Promoting LGBT Adolescents’ Health and Well-Being

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Health care providers and other professionals have many opportunities to support and encourage the healthy development of LGBT youth, who may be at greater risk for bullying and victimization, according to a new position paper. Although most LGBT youth are healthy and well-adjusted, lack of acceptance by others can cause them added stress and lead to risky behavior or mental health issues, according to a new statement by the Society for Adolescent Health and Medicine issued this month in the Journal of Adolescent Health.

The report calls on professionals in medicine, social work, law, nursing, public health and other fields, to better understand the needs of LGBT youth and how to care for them in different settings. The position paper further calls on professionals to advocate for policy changes to support youth at school, at home and in child welfare and juvenile justice settings.

LGBT young people may be bullied or victimized more often than other adolescents, according to the position paper, which can lead to greater risk of depression or suicide. In one survey of LGBT students cited in the paper, 85 percent said they had been verbally harassed, 40 percent reported physical harassment and two thirds said they felt unsafe at school. Another study discussed in the report links LGBT victimization to nightmares, post-traumatic stress disorder, substance abuse and suicide attempts. Health care providers must be able to counsel patients on these issues and provide appropriate screening and treatment, according to the recommendations. The SAHM paper calls for providers to advocate for anti-bullying laws and policies and to educate their communities about preventing victimization of LGBT adolescents. Additional research into LGBT health needs is also needed, according to the paper.

The position paper takes a strong stance against “reparative therapy” intended to alter individuals’ sexual orientation. The science has firmly established that gender identity and sexual orientation are not choices, and there is a lot of data indicating reparative therapy is harmful, says Dr. David Reitman, the document’s lead author.

The position paper also suggests providers “be cautious in assigning labels to an adolescent’s sexual orientation, because this may evolve over time.” Youth may be feeling a same sex attraction but not feel comfortable labeling themselves as gay or lesbian, Reitman explained. Providers can echo the youth’s language about his or her feelings or identity and should avoid putting value judgments on gay or straight status, he said.

Family acceptance—or rejection—of LGBT adolescents can make a significant difference in their health and well-being outcomes. Research cited in the report from the Family Acceptance Project shows that providing families education and support can create better relationships, which leads to better mental health and less risky behavior for youth.

These findings are particularly important for child welfare professionals. “Fifteen years ago when kids came out and families weren’t accepting, the focus was [on placing youth] in more accepting settings,” Reitman said. “Dr. Caitlin Ryan’s work [through the Family Acceptance Project] shows that the best long term outcome for these kids is reunification and working with the families to increase their acceptance of their kids.” SAHM also calls for agencies to have anti-discrimination policies to protect youth in out of home care.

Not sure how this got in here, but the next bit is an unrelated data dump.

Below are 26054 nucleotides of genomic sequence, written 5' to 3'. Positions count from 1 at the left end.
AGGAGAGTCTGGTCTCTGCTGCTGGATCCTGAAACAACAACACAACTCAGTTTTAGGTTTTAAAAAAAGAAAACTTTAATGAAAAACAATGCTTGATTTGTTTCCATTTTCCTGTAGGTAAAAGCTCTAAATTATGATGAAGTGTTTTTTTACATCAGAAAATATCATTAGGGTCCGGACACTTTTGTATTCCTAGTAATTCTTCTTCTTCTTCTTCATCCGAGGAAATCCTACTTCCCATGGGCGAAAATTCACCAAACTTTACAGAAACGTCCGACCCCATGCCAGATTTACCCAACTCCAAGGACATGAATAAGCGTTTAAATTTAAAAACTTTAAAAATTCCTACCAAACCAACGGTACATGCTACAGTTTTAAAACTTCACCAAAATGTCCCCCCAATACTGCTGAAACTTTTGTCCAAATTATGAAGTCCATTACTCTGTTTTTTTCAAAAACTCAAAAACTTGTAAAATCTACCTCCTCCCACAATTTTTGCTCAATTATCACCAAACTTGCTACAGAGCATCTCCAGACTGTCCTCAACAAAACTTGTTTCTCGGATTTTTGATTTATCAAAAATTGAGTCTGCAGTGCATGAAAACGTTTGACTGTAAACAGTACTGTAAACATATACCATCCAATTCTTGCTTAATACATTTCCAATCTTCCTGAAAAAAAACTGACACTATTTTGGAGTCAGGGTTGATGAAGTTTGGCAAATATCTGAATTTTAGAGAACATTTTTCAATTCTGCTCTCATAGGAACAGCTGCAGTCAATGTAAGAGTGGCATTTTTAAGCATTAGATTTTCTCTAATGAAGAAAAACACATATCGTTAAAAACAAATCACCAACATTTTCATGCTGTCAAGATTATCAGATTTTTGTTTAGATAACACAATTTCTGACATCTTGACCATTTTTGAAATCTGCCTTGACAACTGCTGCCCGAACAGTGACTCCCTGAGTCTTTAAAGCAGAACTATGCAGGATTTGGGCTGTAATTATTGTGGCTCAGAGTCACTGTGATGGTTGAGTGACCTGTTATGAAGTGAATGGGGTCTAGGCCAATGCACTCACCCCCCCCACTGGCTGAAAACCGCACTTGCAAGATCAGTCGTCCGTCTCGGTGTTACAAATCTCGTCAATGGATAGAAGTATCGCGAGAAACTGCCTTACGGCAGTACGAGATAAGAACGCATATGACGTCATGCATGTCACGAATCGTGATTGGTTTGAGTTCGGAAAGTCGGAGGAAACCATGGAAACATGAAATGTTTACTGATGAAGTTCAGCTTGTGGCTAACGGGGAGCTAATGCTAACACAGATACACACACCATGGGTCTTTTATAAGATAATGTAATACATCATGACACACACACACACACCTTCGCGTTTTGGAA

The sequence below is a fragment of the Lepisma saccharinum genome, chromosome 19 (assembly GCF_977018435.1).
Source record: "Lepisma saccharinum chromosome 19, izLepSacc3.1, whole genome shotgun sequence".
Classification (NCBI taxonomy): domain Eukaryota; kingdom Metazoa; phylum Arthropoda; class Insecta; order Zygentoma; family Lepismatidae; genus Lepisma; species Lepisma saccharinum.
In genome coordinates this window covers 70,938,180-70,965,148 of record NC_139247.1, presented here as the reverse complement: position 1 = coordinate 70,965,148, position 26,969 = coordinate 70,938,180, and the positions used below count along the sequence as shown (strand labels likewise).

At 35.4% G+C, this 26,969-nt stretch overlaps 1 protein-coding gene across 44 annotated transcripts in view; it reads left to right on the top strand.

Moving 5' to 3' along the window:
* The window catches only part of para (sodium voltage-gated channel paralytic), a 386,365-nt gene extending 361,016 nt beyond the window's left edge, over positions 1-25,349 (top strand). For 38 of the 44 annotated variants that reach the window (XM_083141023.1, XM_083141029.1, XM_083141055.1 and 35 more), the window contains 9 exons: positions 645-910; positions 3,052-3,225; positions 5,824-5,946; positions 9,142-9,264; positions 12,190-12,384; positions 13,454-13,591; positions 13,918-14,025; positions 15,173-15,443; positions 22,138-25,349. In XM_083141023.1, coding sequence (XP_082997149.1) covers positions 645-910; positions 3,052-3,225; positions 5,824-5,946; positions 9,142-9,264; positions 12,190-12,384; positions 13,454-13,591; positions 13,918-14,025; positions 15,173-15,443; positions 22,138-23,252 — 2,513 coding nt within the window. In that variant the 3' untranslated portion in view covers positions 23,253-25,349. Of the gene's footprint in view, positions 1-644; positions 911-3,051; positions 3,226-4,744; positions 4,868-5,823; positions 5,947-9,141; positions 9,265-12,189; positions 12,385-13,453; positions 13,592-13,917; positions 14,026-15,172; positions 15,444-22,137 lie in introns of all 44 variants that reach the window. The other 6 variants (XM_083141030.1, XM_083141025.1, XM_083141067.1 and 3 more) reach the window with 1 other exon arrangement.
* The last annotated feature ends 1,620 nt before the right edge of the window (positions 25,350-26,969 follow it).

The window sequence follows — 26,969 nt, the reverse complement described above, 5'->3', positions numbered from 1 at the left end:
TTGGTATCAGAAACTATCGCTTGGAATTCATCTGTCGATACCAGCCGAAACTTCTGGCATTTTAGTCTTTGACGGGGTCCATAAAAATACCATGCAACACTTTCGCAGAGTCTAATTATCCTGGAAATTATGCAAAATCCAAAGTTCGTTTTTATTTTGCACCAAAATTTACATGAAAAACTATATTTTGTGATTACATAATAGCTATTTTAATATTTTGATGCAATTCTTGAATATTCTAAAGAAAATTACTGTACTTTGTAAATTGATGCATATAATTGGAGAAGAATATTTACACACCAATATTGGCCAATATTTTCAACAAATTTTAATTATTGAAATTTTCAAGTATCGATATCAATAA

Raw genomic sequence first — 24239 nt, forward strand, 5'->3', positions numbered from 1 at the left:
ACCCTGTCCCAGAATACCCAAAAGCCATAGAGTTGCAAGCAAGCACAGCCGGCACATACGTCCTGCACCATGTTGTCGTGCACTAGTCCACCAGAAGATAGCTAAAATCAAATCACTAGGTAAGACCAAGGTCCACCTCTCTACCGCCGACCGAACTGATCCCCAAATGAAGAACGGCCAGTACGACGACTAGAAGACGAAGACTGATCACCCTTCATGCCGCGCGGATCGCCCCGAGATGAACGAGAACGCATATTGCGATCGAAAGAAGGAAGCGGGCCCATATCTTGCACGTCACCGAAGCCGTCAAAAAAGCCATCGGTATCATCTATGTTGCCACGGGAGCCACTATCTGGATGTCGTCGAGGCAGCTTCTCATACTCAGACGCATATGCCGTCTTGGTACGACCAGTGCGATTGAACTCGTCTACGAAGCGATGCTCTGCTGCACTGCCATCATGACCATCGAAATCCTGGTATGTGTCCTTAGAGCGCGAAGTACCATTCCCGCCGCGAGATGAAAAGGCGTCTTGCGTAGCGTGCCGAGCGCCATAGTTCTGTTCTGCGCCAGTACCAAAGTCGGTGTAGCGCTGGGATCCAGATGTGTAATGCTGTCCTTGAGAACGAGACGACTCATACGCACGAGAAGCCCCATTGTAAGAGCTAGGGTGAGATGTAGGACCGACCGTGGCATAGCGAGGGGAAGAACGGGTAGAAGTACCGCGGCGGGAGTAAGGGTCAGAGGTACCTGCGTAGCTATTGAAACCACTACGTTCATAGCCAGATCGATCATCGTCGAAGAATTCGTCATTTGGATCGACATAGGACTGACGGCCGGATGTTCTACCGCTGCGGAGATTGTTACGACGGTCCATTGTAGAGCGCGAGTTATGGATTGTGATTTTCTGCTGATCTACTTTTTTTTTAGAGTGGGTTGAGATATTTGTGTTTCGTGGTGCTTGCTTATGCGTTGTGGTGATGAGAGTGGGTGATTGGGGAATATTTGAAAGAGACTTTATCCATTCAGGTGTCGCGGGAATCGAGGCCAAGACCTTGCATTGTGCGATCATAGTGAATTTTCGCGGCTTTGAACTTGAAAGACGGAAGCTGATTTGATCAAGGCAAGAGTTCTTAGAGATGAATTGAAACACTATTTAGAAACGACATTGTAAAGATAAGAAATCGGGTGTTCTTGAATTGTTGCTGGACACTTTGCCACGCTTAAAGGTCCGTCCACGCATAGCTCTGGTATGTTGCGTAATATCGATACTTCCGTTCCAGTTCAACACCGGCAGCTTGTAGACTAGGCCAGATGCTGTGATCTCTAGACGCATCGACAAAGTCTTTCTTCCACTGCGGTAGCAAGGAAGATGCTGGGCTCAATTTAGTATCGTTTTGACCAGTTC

Juvenile justice agencies should also develop policies to safeguard the physical and emotional well-being of detained youth, according to the position paper. Agencies should partner with public health practitioners to access expertise on health issues facing LGBT youth, the report says.

LGBT youth being isolated or ignored in detention facilities is a concern, as are gender-based housing decisions and continuity of hormone treatment for transgender youth. SAHM recommends that juvenile justice facilities access guidelines published by other groups for serving youth in group facilities.

For juvenile justice facilities in particular, Reitman said, “the data shows that there’s a sense that it’s acceptable for staff to use [derogatory] language or allow kids to do so.”  Providing ongoing education to staff is even more important in these settings. So is requiring staff and young people to behave respectfully toward one another. Ignoring the issue is harmful, he said, because when staff fail to “call kids out on it … it’s an unspoken endorsement.”

To support LGBT youth, Reitman said professionals running programs for youth need to set up rules ahead of time to ensure that bullying isn’t tolerated. Young people need to know they are expected to treat each other with respect, and workers need to hold youth accountable, he said. If a staff member hears unacceptable language being used, they should talk to youth about how it makes others feel. If any young person seems particularly anxious, depressed or withdrawn, possibly due to bullying, Reitman recommends connecting them to appropriate mental health services.

These are happy, healthy kids dealing with the normal things adolescents deal with, Reitman said, but they are also a group that, because of pressures from society, face a number of challenges and risks other teens don’t. Providers working with LGBT adolescents must learn to recognize these challenges, the report says, and support youth to help them achieve self-acceptance and healthy development.

Lisa Pilnik, JD, MS, is a freelance writer, consultant, and co-founder of Child & Family Policy Associates, a Maryland-based consulting firm.